22 November 2011

Using Transmedia Change Aid Communications

Dutch organization BrandOutLoud is sick of the status quo when it comes to how Africa is portrayed.
While the images of Africa have remained the same, the image of development has changed. The industry itself has created a negative, stigmatising image of Africa. We must no longer hide behind arguments like 'it brings in the most money’ or ‘the ends justify the means'. How can we change the existing image? By looking into opportunities and learning from young organisations where engagement between the purpose of a project and the donor or volunteer comes first. And above all by showing the power and strength of the people themselves. Remain realistic - situations are often terrible, but those concerned are an essential part of that change. The people on the street are open to this view - listen and talk to them, and take them seriously.
The solution that BrandOutLoud offers is organizational branding.  Relying on single donors is problematic.  The argument of BOL is that branding will allow for a diversification of funding streams that will then allow organizations to be better equipped to do their work.  I have my reservations as to whether this is effective, but pushing aid communications in a different direction is sorely needed.

Last week, I went to the NYC Transmedia meet up group and had the opportunity to learn about the work of  brilliant people, like G Kofi Annan, who are trying to find ways to expand media and communications.  What I find most compelling about transmedia is that it involves multiple forms of media that incorporate traditional with new and social medias to create an interactive experience.

NGOs could greatly benefit from this approach as a way to break the bonds of stigmatization.  Trying to parse out the definition of transmedia can be a bit more confusing that needed.  So, I will use an example of how MSF is employing transmedia with its Urban Survivors campaign.

When entering the site, viewers are taken on a journey to Nairobi, Karachi, Johannesburg, Port-Au-Prince, and Dhaka.  Each city has its own section where the reader is immersed in the sights, sounds and stories of the city.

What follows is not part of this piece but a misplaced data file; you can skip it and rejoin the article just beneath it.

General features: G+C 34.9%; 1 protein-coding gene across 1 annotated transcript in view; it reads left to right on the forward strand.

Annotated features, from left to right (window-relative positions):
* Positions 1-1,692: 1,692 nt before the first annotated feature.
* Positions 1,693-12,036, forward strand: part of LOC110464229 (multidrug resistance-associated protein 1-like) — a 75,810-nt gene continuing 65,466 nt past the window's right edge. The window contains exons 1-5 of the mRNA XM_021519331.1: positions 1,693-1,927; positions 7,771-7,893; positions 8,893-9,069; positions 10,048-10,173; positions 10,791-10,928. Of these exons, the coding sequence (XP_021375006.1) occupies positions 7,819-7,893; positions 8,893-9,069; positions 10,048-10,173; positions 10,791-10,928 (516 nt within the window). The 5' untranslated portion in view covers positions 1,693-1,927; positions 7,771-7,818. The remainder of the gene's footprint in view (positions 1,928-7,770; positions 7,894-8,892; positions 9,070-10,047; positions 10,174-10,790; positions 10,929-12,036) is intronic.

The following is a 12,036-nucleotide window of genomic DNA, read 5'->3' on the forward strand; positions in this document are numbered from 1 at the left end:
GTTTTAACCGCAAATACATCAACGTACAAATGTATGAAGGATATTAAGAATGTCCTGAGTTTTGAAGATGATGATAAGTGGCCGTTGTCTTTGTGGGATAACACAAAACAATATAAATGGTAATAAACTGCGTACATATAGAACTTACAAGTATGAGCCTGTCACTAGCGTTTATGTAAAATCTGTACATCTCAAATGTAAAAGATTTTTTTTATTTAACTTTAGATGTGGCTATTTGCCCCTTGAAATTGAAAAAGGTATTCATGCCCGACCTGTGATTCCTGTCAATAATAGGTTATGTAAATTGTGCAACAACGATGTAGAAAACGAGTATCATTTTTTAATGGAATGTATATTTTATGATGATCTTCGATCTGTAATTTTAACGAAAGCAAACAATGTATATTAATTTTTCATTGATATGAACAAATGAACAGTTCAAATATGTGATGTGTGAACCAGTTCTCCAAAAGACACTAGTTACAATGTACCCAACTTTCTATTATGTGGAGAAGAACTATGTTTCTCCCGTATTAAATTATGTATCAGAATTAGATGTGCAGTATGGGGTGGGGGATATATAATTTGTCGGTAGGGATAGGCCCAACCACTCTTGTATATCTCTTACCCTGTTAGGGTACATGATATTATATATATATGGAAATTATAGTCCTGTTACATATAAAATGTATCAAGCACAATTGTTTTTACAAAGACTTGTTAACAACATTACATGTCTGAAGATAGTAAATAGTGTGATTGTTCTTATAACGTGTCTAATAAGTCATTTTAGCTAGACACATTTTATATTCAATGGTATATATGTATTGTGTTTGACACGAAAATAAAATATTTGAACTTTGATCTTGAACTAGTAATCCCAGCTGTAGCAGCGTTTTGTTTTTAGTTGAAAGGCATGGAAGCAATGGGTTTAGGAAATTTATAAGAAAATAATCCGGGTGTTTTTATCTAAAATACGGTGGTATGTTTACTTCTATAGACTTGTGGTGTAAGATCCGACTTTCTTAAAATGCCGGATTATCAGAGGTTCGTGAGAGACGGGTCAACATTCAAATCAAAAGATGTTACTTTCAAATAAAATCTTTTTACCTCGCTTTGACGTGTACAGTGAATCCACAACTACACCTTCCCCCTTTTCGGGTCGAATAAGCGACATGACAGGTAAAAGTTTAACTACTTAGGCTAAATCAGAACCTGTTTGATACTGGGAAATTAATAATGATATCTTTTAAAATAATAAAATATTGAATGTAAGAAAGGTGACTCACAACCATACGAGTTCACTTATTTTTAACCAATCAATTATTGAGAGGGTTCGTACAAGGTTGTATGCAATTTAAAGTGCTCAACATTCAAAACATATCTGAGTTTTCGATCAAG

The white dots that you see will trigger different sounds when the mouse icon is hovered above them.  The 'check in' option links to a Facebook.  From the start, the users are able to participate in a range of media options that are not limited to the site itself.

Scrolling down, stories of Kibera are told and MSF shares the work it is doing.  Down further are a group of audio interviews with two experts talking about work being done in the slum.


The whole experience is interactive and encourages the user to explore and learn with it offered in English, French and Dutch. They even provide an embedable version of the website:


By engaging the users through multiple mediums, MSF has been able to cultivate an experience that can drive learning.  It could certainly do more, but it serves as a strong example of what can be and how organizations can do better.  

I suggest going to the site and clicking around.  Feel free to come back here and share your thoughts about it.  Personally, I wish there were more interviews and stories about people living in the areas profiled, but I highlight this because it shows how transmedia can be used in aid communications.  Stories can live on a platform such as this and garner the interest of people who may not have accessed them further.  Also, social media can play a further role by making the offerings even easier to share.

There are organizations that are forward leaning.  Branding and transmedia are two examples of how communications are changing.  The USAID FWD campaign is an example of how some organizations are staring to dabble.  We will see more begin to explore, but these innovations can and should become a part of traditional communications and not simply projects.

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